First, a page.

k_crow: (aw jeez)
[personal profile] k_crow
I'm 37 years old. I have been dealing with harassment in one form or another for as long as I can remember. When I woke up Tuesday morning, I saw LJ posts from two different women that I know detailing some of their experiences with harassment. Thoughtful, I went about my morning, growing more sad and angry as I thought about my own list of incidences of varying severity. And debating whether or not I wanted to make a similar speaking up post. I decided to grab a quick snack for breakfast, and to go out and do the grocery shopping I had planned for the day.

Seems like a basic, normal thing, right? Just shopping for food. Going through one of our local markets, examining produce, checking the list I'd made on my phone. Three different times during the course of this, in three different parts of the store, one of the store employees was standing too close to me.

First time, I startled, but didn't think too much about it. Guy was sweeping the floor and happened to be a bit too close into my personal space. It happens. Second time, I frowned, and moved fairly quickly to a different section, knowing I was almost done with my shopping. The third time I'd just finished getting something in the bulk section, and the guy was close enough that if I'd backed up in the opposite direction from the one I took, I would've tripped over his broom.

At that point, thankfully done with my shopping, I got the hell out of there.

No, I didn't say anything, though I did glare. No, I haven't decided if I'm going to try and contact the store and report the employee. I didn't look to see what his name-tag said, though I could give a decent description, and his behavior is something he could easily deny. I'm also not going to stop shopping at that store, or going grocery shopping alone. If there's a next time, I'm snapping a picture of him with my phone, and then reporting his behavior to a manager.

I am sad and angry that crap like this does happen. That I've been trained and taught to doubt my own instincts that said something was wrong the first time I saw the guy standing behind me. I hate that I now wonder if he's done this to other women shopping there, and if my choosing to simply leave will mean he will do this to someone else. (Especially when I know the most likely answers are yes and yes.)

I've tried being the voice of warning in the past. There are people in my community that I know not to trust, and that I have passed that information along. What I have mostly received for it has been various forms of backlash, people explaining to me that the things I know about a given someone are wrong.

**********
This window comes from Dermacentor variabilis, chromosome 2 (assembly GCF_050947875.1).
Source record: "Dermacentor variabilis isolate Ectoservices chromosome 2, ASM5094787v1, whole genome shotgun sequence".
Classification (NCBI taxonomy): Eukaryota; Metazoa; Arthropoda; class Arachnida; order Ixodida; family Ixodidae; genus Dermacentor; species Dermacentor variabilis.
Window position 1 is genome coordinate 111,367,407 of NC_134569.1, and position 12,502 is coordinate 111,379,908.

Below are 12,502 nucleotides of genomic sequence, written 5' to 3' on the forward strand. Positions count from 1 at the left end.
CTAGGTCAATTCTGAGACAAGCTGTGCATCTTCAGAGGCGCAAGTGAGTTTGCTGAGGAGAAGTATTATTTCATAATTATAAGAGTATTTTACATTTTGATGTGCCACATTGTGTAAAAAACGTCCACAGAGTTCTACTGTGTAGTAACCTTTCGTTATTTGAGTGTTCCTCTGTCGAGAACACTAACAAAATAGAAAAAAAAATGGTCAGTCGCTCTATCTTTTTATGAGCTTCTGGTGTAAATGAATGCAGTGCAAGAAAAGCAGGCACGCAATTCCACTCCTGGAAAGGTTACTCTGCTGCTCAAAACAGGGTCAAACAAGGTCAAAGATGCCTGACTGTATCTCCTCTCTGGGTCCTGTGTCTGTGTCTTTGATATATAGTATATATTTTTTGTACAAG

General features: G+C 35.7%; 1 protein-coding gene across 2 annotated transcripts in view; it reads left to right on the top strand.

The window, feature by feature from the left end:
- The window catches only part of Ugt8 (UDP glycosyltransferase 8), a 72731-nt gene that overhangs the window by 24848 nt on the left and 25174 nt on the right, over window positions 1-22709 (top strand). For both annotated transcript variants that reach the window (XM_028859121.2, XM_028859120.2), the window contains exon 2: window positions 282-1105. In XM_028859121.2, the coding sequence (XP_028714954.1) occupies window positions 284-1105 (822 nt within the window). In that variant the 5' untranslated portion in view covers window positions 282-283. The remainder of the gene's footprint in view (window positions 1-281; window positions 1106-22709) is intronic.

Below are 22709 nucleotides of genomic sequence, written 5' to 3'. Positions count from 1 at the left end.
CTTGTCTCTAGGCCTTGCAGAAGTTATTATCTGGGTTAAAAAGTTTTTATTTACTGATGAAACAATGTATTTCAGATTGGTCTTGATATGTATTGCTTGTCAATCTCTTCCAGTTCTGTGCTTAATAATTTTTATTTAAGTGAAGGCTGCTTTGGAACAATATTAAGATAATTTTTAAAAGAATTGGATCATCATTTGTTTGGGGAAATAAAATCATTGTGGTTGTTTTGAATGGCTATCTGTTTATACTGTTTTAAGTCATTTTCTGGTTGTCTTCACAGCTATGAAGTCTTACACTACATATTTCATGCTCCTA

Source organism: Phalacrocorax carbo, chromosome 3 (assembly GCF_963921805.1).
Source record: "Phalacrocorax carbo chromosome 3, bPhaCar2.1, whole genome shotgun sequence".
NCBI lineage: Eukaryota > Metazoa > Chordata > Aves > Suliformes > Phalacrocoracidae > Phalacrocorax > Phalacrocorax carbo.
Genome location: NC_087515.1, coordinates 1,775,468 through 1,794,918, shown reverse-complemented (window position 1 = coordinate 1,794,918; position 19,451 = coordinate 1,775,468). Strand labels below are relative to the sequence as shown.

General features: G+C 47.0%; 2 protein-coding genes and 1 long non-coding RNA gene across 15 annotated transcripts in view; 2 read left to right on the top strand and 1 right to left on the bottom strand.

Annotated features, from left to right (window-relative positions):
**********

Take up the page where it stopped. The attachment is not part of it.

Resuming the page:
I know that speaking up is part of the solution. I also know that when I try to do so, even to trusted friends and partners, I feel sick inside. I get what feels like a huge lump of lead in my stomach, and I remember times where I've been disbelieved, or simply dismissed.

Talking with one of my partners tonight, he asked me what he can do, when (wish to hell I could say if) I experience harassment in the future. I asked him to listen to me, and to believe me.

Believe. Because you may not see harassing behavior. This is an excellent example of what harassment is and what it looks like, and I strongly agree with this part in particular: "...I think the way a lot of these things go down is with their own little cloak of invisibility around them. If it isn’t happening to you, you often don’t see it happening."

I also can't agree enough with this post. Harassment is about power. And yes, I can name so many things that are part of the constant barrage that grinds down my energy and my willingness to stand up, speak up, educate, and think of creative and effective ways to fight back.

I may do so in the future in a separate post. This is all I have energy to write about tonight.

Date: 2013-07-04 01:39 am (UTC)
From: [identity profile] avhn.livejournal.com
"That I've been trained and taught not to trust my own instincts" I feel this so much.
Thanks for posting

Date: 2013-07-04 02:59 am (UTC)
From: [identity profile] k-crow.livejournal.com
You're welcome. One thing that helped me with de-programming that training is reading a book called, The Gift of Fear.

Date: 2013-07-06 07:22 pm (UTC)
From: [identity profile] suddenlynaked.livejournal.com
That last reply was me - I haven't logged in for a long time. Hugs!


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